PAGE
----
This research project was conducted at sites located in the West African nations of Senegal and The Gambia. Often these nations are referred to collectively as Senegambia, owing to the fact that they share much in common in terms of language, dominant religion (over 90% Muslim in both), subsistence activities, cultural practices, landscape, and climate. Geographically, Senegal is the western-most country on the African continent, extending from the Atlantic coast to the western edge of the Sahel. The tiny nation of The Gambia is a long thin strip of land that extends from the Atlantic coast inward 300 kilometers along the banks of the Gambia River, and is an enclave, bordered on three sides by Senegal, which nearly bisects the nation of Senegal. The national borders are a vestige of colonial rule: Senegal was formerly ruled by France, while the British controlled the Gambia River. Post-independence, each nation has remained an autonomous state, despite sharing a common historical and cultural heritage.

As the practice of FGM/C is most closely tied to ethnic affiliation, the overall prevalence rates for The Gambia and Senegal vary. In Senegal, where the largely non-practicing Wolof are the largest ethnic group, the national prevalence of FGM/C is 25% [20]. In The Gambia, where the ethnic majority are Mandinka who near universally practice FGM/C, the national prevalence is 75% [20]. Inter-ethnic marriage has, however, become increasingly common, including marriage between groups that do and do not practice FGM/C. As a consequence of ethnic mixture, the conceptualization of ethnic identity is complex and often situational, sparking debates about “customary practices” particularly in relation to issues such as FGM/C.

Type I (clitoridectomy) and Type II (excision of the clitoris and labia minora) are the most common forms of FGM/C in Senegambia, and a variant of Type III known as sealing (clitoridectomy, excision of the labia minora and usually the labia majora, and appositioning the cut labial edges to fuse and form a seal over the vulva; unlike infibulation common in the Horn of Africa, this practice does not involve stitching together the cut edges of the labia) is reported less frequently [21, 22]. In the past FGM/C was commonly performed on groups of girls as an adolescent coming-of-age ritual accompanied by lengthy seclusion in the bush where initiates were provided training on moral etiquette and “women’s secrets”. In recent decades this has changed, and it has become reportedly common for girls to be cut individually at home, with little or no training or celebration [14, 23]. Additionally, there has been tendency to perform FGM/C at younger and younger ages [24], although in a few groups, such as Tukulor families, FGM/C has long been practiced during infancy [25]. Survey data from our study sites have confirmed these trends [26]: daughters undergo FGM/C, on average, 4 years earlier than did their mothers, and are a third more likely to experience what Hernlund called “cutting without ritual” [24].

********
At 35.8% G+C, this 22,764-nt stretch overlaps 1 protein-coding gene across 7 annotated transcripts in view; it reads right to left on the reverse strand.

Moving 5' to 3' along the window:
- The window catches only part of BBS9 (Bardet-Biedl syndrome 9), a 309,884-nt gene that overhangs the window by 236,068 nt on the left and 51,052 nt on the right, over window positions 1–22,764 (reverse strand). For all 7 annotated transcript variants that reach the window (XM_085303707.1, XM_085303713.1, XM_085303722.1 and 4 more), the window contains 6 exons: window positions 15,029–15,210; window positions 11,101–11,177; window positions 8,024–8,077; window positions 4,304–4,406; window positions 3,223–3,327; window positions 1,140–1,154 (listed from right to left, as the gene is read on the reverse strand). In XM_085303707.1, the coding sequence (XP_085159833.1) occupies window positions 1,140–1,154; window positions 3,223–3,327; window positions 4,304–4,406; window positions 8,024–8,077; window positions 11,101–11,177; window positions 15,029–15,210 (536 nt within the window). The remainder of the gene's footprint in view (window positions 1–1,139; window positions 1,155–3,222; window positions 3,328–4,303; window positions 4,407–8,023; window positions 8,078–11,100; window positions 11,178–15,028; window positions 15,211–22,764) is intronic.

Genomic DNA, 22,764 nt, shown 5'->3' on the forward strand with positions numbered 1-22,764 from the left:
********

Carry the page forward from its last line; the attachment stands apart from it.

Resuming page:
Changes in the way that FGM/C is carried out have unfolded against a backdrop of debates sparked by ongoing campaigns aimed at ending FGM/C. Senegal and The Gambia have experienced very different trajectories regarding strategies to eliminate FGM/C. Senegal is the original site of the massive Tostan grassroots project, which as of 2009 organized public declarations to abandon FGM/C in over 3,700 villages [27]. In an effort to build upon Tostan’s early successes, in 1999 Senegal adopted legislation criminalizing the FGM/C within the country. In The Gambia, by contrast, efforts to introduce legislative reform measures for FGM/C were strongly resisted until 2015, well after our data collection had concluded in 2008 [20]. The Tostan program began work in The Gambia in the Upper River Region during our study, and by June, 2009, 24 communities participated in public declarations to end FGM/C [27]. At the time of our study, however, Gambian participants in our research were unaware of these activities, although all were familiar with other campaigns that had been underway for decades in The Gambia. One of the clearest effects of anti-FGM campaigns in both countries has been to produce a widespread awareness that this “local practice” has become the object of intense scrutiny through media coverage of “FGM” [24, 26]. Senegambians are not only consumers of media that has labeled FGM a “harmful traditional practice” and a violation of women’s rights, but have also repeatedly become the subjects of such reports. As a result, many are acutely aware that their customs are at the heart of local, national and global debates between those who perceive a need to abolish FGM/ and those who seek to preserve a practice that is an integral part of their culture.